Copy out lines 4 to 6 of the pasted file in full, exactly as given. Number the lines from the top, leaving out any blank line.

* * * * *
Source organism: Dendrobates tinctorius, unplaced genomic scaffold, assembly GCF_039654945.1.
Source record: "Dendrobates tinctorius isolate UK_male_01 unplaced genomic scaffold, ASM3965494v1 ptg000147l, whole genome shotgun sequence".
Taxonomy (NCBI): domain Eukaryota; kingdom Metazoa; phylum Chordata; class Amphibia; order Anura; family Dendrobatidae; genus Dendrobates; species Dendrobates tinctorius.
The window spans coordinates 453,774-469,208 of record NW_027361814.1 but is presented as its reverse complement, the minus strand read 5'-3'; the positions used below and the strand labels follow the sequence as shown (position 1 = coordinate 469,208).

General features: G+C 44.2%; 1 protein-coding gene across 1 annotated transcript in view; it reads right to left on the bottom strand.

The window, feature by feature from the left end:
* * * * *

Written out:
The window spans coordinates 453,774-469,208 of record NW_027361814.1 but is presented as its reverse complement, the minus strand read 5'-3'; the positions used below and the strand labels follow the sequence as shown (position 1 = coordinate 469,208).

General features: G+C 44.2%; 1 protein-coding gene across 1 annotated transcript in view; it reads right to left on the bottom strand.

The window, feature by feature from the left end: